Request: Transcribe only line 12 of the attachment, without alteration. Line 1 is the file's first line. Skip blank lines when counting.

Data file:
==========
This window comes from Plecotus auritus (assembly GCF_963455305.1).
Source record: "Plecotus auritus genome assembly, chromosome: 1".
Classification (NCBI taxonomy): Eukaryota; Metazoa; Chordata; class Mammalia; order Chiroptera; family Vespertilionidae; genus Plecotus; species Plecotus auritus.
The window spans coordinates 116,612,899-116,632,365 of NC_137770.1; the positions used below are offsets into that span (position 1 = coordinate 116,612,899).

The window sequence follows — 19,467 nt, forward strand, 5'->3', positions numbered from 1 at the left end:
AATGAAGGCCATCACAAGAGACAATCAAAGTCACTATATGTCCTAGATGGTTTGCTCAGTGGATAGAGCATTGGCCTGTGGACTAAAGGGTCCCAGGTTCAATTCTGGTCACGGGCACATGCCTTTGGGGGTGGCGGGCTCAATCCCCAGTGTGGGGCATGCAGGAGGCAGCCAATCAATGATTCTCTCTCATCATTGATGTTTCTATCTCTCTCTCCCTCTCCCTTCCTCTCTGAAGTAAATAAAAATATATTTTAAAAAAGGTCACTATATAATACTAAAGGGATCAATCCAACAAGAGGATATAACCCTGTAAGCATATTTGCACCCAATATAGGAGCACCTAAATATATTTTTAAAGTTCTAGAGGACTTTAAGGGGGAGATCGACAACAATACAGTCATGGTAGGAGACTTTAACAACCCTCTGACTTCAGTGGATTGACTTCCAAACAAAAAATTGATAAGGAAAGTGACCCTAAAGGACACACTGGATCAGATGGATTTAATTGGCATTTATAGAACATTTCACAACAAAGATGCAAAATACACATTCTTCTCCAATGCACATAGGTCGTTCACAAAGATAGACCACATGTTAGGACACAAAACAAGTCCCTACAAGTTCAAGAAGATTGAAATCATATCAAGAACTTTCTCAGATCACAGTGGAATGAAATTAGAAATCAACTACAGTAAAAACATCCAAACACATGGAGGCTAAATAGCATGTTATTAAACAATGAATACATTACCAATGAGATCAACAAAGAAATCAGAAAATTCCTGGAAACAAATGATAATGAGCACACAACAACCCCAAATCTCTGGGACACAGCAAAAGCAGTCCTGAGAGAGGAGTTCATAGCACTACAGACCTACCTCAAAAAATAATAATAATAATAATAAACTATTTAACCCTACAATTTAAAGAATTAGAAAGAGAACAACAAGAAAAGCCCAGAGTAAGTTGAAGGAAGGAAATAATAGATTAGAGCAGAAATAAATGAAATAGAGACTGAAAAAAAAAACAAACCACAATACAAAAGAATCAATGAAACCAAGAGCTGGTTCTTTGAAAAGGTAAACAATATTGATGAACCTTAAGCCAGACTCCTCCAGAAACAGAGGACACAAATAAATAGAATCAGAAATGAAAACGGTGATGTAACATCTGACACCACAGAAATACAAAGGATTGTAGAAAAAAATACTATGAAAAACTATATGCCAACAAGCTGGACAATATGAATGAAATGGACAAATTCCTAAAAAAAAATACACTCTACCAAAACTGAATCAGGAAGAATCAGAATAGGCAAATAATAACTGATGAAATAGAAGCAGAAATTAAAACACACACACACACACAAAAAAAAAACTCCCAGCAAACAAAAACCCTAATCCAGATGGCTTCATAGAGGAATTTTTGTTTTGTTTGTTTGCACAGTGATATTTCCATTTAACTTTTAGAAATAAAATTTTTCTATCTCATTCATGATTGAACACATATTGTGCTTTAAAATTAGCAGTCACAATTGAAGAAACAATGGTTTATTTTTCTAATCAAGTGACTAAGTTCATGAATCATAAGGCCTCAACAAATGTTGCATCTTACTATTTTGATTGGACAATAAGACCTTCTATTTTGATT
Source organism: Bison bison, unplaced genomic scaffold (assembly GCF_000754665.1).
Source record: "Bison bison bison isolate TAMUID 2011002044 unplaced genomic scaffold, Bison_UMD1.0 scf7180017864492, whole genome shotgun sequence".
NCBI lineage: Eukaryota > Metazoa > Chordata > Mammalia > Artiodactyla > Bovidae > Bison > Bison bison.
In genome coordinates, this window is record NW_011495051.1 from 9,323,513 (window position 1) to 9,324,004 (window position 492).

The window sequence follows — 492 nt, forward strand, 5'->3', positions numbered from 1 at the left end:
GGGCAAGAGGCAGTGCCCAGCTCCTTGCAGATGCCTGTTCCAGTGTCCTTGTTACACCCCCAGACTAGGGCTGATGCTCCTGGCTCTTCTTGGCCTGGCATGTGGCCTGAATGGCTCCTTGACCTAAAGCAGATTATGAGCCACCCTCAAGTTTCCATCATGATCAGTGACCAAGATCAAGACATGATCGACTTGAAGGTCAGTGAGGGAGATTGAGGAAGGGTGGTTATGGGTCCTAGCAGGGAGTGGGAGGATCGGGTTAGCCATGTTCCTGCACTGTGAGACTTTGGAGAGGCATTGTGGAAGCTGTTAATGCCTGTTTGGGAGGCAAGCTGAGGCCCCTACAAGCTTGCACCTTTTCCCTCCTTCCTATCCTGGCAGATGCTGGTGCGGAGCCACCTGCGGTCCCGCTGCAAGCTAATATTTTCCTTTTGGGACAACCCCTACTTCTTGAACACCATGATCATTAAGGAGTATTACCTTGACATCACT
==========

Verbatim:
GGGCAAGAGGCAGTGCCCAGCTCCTTGCAGATGCCTGTTCCAGTGTCCTTGTTACACCCCCAGACTAGGGCTGATGCTCCTGGCTCTTCTTGGCCTGGCATGTGGCCTGAATGGCTCCTTGACCTAAAGCAGATTATGAGCCACCCTCAAGTTTCCATCATGATCAGTGACCAAGATCAAGACATGATCGACTTGAAGGTCAGTGAGGGAGATTGAGGAAGGGTGGTTATGGGTCCTAGCAGGGAGTGGGAGGATCGGGTTAGCCATGTTCCTGCACTGTGAGACTTTGGAGAGGCATTGTGGAAGCTGTTAATGCCTGTTTGGGAGGCAAGCTGAGGCCCCTACAAGCTTGCACCTTTTCCCTCCTTCCTATCCTGGCAGATGCTGGTGCGGAGCCACCTGCGGTCCCGCTGCAAGCTAATATTTTCCTTTTGGGACAACCCCTACTTCTTGAACACCATGATCATTAAGGAGTATTACCTTGACATCACT